Questions About Religion
(Are There Answers?)

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From: "Positive Atheism" <>
To: "jeff"
Subject: Re: WebMaster:_Positive_Atheism_Index
Date: Saturday, February 03, 2001 9:29 AM

Most of us simply remain unconvinced by all the religious claims (having never heard most of them). This is a valid meaning for the word atheist, someone who simply lacks a god belief. The rest of us attack the very idea of God as either contradictory or meaningless. If it's contradictory, then it is, like a square circle, impossible. If it's meaningless (that is, unfathomable), then we cannot believe it even if we want to (neither can we disbelieve it -- but then, atheism is more often a passive lack of a belief than it is an active disbelief).

This is exactly what I was saying about meaninglessness. This position that you describe is called noncognitivism, and is a form of atheism (though a few see it as an alternative to atheism).

Thus, if you lack a god belief (even if it's because you don't understand the god claim), you remain an atheist.

If God is so unfathomable, then why are they telling me about Him? Why don't they just shut up and leave me alone?

The problem is that the preachers pick and choose which passages to teach to the flock, and very few devout Christians your grandmother's age have read as much of the Bible as you probably have in the past year.

At least now you know why you don't believe the Christian claims, and will soon realize that Islam is just a variation of the same idea. It is not until you get into the more monistic religions, such as modern paganism, pantheism, Hinduism, and the like, that you'll start finding some truly different ideas. Islam is not as dualistic because Satan, in Islam, is not evil but is, rather, a big dunce. When Ayatollah Khomeini called Jimmy Carter "The Great Satan" he was calling him "stupid," not "evil." In many forms of Judaism, Satan is God's prosecuting attorney and is actually on God's side (see Job). Christianity is about as dualistic as it gets, coming from the Persian religion. It is dualistic not only in its concept of good vs. evil, but also in its flesh vs. spirit dualism as well. To me, the conscious aware Self is established by the structures and processes within the mind, and I see no way for a "soul" to function or interact with what's already there. Descartes was the last to seriously consider this notion.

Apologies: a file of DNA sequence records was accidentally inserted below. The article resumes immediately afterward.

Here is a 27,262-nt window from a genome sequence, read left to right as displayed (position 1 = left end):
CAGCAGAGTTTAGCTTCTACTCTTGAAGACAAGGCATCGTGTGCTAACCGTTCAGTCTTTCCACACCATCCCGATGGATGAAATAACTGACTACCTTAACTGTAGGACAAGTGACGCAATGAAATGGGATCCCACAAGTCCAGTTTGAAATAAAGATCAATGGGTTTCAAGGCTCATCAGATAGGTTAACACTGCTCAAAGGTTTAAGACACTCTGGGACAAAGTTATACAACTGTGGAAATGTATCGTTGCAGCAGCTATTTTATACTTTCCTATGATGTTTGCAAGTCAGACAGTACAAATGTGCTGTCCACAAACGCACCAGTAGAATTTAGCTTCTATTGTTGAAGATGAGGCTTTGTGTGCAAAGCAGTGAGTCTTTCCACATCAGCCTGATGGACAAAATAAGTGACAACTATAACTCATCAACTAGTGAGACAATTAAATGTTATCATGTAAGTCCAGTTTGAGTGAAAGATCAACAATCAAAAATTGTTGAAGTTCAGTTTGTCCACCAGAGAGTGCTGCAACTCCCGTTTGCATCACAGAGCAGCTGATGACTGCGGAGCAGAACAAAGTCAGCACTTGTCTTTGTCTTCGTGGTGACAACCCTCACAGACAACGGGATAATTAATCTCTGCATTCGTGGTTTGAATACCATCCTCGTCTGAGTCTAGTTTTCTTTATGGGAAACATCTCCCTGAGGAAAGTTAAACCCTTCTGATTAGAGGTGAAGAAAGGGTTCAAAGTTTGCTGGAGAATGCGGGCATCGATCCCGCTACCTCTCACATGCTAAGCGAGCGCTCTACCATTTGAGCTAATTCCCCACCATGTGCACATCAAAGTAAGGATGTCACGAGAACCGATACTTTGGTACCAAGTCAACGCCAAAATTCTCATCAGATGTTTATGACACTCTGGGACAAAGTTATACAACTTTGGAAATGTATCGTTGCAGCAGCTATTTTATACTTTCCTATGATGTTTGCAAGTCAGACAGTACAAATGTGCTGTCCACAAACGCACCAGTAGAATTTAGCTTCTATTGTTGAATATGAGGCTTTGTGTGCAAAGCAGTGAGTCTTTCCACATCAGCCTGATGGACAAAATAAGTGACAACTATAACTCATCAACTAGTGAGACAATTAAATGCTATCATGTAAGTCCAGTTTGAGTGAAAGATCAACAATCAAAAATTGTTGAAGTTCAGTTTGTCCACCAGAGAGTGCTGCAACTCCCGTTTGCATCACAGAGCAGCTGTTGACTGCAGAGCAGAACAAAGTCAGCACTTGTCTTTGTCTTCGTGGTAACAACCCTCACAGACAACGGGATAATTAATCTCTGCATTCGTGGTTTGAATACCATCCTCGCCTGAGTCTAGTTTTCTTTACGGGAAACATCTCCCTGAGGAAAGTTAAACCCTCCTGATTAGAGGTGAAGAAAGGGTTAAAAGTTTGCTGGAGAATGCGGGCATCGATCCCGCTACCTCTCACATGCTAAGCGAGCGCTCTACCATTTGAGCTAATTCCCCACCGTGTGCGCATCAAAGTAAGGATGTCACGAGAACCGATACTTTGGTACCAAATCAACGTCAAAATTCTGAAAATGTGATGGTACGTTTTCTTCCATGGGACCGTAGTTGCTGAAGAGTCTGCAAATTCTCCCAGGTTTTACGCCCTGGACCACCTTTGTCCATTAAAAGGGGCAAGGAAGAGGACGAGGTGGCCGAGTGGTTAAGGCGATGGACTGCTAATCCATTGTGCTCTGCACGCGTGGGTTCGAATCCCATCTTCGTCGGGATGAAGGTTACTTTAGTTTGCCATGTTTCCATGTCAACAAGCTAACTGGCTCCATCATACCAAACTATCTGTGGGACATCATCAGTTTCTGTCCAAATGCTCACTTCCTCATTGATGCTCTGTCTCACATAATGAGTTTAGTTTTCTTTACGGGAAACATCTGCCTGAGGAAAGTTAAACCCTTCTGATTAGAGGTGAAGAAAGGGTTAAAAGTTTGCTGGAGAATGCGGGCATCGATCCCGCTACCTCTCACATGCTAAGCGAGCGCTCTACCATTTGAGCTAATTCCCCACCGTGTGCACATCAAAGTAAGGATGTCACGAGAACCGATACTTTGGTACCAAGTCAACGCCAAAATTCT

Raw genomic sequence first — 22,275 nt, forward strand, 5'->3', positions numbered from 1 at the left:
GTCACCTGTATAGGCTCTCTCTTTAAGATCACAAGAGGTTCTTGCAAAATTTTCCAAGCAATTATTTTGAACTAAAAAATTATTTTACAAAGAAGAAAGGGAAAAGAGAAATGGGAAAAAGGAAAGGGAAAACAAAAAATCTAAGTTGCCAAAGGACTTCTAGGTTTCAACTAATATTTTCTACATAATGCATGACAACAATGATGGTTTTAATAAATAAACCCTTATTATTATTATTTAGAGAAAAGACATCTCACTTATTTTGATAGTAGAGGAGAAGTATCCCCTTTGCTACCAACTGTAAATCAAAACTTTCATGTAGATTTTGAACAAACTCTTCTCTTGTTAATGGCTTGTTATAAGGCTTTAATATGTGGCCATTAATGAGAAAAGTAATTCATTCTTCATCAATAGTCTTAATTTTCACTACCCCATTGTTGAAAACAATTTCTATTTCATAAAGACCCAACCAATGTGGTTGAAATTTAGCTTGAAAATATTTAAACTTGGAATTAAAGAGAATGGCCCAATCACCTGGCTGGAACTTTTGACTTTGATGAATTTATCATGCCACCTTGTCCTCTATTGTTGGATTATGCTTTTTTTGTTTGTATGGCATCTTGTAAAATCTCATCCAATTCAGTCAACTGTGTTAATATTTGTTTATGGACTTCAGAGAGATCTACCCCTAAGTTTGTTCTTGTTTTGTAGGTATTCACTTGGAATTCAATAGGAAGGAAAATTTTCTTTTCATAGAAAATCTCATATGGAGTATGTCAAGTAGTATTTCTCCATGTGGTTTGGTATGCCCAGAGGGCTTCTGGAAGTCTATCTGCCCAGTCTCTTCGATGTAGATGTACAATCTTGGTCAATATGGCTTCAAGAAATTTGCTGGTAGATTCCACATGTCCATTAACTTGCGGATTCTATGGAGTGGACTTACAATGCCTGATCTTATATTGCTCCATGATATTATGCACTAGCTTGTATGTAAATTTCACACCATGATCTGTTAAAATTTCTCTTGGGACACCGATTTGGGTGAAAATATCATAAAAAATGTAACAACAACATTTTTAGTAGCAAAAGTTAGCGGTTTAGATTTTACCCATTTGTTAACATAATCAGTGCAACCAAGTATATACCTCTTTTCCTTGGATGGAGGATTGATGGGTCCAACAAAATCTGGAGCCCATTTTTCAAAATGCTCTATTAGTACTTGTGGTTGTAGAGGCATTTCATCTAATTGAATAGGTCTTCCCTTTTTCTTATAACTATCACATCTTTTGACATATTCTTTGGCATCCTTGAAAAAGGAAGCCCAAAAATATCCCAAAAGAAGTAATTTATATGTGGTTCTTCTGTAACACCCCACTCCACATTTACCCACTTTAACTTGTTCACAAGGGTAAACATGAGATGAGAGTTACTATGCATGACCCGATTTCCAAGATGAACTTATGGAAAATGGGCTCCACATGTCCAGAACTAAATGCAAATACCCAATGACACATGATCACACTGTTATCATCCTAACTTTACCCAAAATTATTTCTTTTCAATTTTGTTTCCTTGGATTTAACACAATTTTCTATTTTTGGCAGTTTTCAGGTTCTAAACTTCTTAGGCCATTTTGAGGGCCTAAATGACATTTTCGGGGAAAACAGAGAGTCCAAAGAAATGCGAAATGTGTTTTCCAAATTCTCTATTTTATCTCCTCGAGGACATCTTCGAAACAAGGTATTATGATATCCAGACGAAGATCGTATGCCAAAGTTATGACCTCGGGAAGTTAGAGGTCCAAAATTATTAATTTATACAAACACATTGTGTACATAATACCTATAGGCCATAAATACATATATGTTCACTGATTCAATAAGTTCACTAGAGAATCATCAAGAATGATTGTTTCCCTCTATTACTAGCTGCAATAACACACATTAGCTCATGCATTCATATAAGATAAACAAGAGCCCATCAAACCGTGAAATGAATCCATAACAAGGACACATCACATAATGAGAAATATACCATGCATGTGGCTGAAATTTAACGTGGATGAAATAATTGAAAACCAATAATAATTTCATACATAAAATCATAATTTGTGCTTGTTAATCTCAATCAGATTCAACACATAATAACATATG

The Hebrew book of Genesis is, for the most part, myths of more ancient cultures, rewritten and adapted to the Hebrews. Many think that Ezra, after the Babylonian captivity, edited the version that we have today. I forget where it is, but at one point, someone finds the Book of the Law which the entire culture had forgotten. When I read this (as a Christian), I wondered if this was where the book was even written!

The New Testament is basically an endeavor to find Jesus within the pages of the Hebrew Scriptures. From this perspective, you will see a lot of places in the New Testament that are clear cases of NT authors contriving a situation to be a "fulfillment" of some Hebrew Scripture. The clearest example is where Jesus rides two asses (stolen asses, mind you) because the Scripture said, "Riding on an ass, and the foal of an ass"; the NT writer was oblivious to the way Hebrew poetry is composed, incorporating lots of repetition: "an ass, the foal of an ass" is, in the Hebrew text, referring to a single animal.